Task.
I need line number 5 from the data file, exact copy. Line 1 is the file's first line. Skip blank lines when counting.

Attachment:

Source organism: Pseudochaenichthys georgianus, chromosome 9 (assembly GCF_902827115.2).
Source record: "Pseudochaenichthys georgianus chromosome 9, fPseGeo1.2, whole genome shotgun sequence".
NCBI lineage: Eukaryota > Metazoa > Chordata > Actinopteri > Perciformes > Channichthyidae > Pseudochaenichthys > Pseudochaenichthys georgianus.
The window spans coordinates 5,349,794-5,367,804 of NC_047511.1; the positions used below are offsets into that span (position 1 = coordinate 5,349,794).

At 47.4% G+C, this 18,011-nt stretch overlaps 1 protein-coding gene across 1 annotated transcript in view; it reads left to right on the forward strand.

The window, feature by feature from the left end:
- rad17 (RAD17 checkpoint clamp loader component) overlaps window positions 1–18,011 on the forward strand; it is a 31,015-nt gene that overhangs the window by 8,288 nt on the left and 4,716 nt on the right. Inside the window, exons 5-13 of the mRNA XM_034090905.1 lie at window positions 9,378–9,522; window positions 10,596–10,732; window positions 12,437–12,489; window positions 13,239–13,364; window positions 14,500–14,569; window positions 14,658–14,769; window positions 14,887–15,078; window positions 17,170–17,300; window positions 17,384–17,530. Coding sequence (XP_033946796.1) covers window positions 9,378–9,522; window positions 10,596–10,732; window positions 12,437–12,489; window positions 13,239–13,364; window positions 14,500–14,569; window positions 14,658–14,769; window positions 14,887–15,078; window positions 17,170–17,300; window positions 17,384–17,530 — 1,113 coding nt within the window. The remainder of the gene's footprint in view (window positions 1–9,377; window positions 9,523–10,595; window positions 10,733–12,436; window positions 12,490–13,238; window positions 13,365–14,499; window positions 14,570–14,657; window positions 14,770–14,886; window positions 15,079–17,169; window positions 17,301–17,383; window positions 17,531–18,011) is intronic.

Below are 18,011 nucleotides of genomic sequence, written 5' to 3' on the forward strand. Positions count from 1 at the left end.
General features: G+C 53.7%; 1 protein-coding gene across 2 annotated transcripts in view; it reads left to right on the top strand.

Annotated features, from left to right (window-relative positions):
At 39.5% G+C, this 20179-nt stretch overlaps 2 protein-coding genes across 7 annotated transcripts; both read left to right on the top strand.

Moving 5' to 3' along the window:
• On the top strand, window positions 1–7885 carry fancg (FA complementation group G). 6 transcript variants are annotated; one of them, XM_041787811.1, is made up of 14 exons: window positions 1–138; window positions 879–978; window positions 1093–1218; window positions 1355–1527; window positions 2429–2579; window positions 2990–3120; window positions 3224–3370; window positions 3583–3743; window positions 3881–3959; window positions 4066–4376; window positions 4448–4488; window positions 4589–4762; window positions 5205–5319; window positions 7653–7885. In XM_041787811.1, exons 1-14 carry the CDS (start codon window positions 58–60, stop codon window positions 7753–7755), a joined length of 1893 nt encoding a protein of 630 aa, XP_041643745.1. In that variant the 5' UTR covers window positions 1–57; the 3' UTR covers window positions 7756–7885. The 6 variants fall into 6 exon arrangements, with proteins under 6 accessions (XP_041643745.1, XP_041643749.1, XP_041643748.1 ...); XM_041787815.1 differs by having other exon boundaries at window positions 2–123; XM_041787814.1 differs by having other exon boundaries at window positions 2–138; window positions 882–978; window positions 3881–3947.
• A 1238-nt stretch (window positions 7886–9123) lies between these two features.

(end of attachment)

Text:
At 47.4% G+C, this 18,011-nt stretch overlaps 1 protein-coding gene across 1 annotated transcript in view; it reads left to right on the forward strand.